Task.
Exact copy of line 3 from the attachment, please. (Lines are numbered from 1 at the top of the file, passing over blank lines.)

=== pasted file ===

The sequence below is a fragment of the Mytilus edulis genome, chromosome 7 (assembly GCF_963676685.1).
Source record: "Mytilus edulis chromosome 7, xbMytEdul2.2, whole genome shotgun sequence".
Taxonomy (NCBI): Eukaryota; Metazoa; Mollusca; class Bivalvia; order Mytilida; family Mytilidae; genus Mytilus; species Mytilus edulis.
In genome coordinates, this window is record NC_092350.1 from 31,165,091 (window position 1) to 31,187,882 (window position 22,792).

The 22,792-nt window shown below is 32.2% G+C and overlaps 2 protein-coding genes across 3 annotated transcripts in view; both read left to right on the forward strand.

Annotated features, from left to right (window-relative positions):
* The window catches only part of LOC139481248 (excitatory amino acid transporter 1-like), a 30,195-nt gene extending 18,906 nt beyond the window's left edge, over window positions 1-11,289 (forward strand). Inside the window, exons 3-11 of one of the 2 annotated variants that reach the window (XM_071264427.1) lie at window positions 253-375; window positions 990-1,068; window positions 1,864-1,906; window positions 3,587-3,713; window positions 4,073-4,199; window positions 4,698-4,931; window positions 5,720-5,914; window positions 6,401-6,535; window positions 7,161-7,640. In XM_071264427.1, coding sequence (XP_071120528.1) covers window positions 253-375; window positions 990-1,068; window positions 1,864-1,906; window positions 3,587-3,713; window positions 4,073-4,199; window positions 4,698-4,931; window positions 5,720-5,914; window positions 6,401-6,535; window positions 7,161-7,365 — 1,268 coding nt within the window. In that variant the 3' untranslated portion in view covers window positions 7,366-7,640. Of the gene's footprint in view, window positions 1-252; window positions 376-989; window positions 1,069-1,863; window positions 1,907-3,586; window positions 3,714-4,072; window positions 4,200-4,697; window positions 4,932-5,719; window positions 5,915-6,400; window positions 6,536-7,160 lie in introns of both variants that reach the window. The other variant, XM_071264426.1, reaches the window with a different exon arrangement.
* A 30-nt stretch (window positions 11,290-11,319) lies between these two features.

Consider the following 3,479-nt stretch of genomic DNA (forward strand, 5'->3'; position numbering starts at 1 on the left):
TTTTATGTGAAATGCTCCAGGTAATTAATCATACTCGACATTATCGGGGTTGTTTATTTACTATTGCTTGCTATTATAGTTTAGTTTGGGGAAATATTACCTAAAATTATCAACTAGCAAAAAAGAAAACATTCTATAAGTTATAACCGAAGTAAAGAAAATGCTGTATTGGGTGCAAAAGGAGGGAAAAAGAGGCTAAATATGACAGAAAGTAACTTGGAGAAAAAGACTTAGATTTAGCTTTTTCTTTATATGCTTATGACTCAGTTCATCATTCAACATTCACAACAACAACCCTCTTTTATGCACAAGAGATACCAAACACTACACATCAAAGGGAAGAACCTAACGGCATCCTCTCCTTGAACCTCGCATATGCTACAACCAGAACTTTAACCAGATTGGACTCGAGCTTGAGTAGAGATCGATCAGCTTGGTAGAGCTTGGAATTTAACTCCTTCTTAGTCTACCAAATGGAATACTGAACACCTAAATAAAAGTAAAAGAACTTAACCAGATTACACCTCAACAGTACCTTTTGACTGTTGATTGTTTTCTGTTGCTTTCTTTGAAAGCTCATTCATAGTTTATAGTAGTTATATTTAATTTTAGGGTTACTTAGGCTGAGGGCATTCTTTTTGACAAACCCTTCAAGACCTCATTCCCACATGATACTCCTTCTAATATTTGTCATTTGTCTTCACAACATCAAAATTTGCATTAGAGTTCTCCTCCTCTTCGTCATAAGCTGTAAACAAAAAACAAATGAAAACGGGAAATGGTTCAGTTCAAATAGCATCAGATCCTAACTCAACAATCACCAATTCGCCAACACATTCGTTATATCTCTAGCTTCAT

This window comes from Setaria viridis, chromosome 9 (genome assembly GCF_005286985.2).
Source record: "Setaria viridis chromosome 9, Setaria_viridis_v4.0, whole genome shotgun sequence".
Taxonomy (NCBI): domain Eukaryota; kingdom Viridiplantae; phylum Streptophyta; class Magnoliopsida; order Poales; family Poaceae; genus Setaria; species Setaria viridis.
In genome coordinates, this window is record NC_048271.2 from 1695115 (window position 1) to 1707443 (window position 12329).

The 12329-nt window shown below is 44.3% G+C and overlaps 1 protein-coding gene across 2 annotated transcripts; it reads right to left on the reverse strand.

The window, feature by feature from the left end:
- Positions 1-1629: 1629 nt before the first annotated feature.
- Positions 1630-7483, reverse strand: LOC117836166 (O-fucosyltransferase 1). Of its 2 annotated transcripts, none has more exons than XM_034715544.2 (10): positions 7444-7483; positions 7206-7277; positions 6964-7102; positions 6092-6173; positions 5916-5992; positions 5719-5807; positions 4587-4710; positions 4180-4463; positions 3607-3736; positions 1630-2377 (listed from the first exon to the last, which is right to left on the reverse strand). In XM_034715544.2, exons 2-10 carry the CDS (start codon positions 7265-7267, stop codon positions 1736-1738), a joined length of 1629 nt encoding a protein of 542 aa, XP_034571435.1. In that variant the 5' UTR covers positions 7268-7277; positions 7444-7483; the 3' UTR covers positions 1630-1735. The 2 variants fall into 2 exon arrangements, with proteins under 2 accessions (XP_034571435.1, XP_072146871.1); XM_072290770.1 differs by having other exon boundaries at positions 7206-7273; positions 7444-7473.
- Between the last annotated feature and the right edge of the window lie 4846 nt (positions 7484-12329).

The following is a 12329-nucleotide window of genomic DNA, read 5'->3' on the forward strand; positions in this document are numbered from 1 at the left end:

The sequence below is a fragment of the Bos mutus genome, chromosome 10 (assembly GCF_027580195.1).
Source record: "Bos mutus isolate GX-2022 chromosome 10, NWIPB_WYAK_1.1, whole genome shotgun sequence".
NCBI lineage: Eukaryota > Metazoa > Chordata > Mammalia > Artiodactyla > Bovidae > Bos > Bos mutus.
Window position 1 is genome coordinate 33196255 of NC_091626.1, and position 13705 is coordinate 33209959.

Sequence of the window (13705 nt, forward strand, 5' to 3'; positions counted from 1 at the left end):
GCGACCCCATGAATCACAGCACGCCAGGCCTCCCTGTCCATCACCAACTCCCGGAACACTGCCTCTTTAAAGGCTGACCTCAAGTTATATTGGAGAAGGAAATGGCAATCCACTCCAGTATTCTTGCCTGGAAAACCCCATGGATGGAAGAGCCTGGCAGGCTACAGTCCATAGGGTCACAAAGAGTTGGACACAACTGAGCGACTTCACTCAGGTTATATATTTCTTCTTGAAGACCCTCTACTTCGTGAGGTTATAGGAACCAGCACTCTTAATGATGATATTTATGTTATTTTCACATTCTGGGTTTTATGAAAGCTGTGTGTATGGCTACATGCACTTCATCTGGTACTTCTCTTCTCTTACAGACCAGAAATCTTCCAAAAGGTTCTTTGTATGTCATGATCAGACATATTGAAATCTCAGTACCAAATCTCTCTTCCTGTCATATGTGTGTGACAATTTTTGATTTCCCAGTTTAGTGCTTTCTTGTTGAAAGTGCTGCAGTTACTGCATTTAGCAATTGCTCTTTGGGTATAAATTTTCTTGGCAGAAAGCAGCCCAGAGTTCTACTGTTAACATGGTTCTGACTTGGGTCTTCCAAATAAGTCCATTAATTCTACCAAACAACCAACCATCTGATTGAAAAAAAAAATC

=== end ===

Taxonomy (NCBI): Eukaryota; Metazoa; Mollusca; class Bivalvia; order Mytilida; family Mytilidae; genus Mytilus; species Mytilus edulis.